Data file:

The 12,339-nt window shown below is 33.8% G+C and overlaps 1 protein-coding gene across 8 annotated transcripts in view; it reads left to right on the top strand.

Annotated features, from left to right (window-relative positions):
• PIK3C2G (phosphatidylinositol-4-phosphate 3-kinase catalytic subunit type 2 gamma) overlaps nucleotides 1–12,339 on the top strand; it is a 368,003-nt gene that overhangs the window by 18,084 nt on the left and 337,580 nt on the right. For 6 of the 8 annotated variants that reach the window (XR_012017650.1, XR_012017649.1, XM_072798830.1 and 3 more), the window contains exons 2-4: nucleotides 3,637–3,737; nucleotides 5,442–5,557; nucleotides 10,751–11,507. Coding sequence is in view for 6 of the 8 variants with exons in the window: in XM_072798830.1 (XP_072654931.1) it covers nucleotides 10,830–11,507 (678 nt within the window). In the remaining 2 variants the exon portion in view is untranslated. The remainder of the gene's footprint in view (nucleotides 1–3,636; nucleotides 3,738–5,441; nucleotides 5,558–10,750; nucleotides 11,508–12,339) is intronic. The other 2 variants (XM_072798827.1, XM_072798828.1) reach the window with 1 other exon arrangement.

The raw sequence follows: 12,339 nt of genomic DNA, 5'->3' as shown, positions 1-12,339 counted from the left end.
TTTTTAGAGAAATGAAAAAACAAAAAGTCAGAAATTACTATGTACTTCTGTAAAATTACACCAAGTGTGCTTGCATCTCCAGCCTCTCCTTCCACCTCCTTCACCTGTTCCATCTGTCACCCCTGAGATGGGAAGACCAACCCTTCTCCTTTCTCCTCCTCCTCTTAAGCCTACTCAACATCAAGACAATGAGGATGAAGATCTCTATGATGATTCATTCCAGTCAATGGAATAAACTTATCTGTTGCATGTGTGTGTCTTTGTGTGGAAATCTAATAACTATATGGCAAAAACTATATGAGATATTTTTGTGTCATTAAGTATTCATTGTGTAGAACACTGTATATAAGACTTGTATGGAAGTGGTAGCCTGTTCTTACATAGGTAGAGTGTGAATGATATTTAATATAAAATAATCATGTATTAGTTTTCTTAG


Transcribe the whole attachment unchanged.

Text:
The 12,339-nt window shown below is 33.8% G+C and overlaps 1 protein-coding gene across 8 annotated transcripts in view; it reads left to right on the top strand.

Annotated features, from left to right (window-relative positions):
• PIK3C2G (phosphatidylinositol-4-phosphate 3-kinase catalytic subunit type 2 gamma) overlaps nucleotides 1–12,339 on the top strand; it is a 368,003-nt gene that overhangs the window by 18,084 nt on the left and 337,580 nt on the right. For 6 of the 8 annotated variants that reach the window (XR_012017650.1, XR_012017649.1, XM_072798830.1 and 3 more), the window contains exons 2-4: nucleotides 3,637–3,737; nucleotides 5,442–5,557; nucleotides 10,751–11,507. Coding sequence is in view for 6 of the 8 variants with exons in the window: in XM_072798830.1 (XP_072654931.1) it covers nucleotides 10,830–11,507 (678 nt within the window). In the remaining 2 variants the exon portion in view is untranslated. The remainder of the gene's footprint in view (nucleotides 1–3,636; nucleotides 3,738–5,441; nucleotides 5,558–10,750; nucleotides 11,508–12,339) is intronic. The other 2 variants (XM_072798827.1, XM_072798828.1) reach the window with 1 other exon arrangement.

The raw sequence follows: 12,339 nt of genomic DNA, 5'->3' as shown, positions 1-12,339 counted from the left end.
TTTTTAGAGAAATGAAAAAACAAAAAGTCAGAAATTACTATGTACTTCTGTAAAATTACACCAAGTGTGCTTGCATCTCCAGCCTCTCCTTCCACCTCCTTCACCTGTTCCATCTGTCACCCCTGAGATGGGAAGACCAACCCTTCTCCTTTCTCCTCCTCCTCTTAAGCCTACTCAACATCAAGACAATGAGGATGAAGATCTCTATGATGATTCATTCCAGTCAATGGAATAAACTTATCTGTTGCATGTGTGTGTCTTTGTGTGGAAATCTAATAACTATATGGCAAAAACTATATGAGATATTTTTGTGTCATTAAGTATTCATTGTGTAGAACACTGTATATAAGACTTGTATGGAAGTGGTAGCCTGTTCTTACATAGGTAGAGTGTGAATGATATTTAATATAAAATAATCATGTATTAGTTTTCTTAG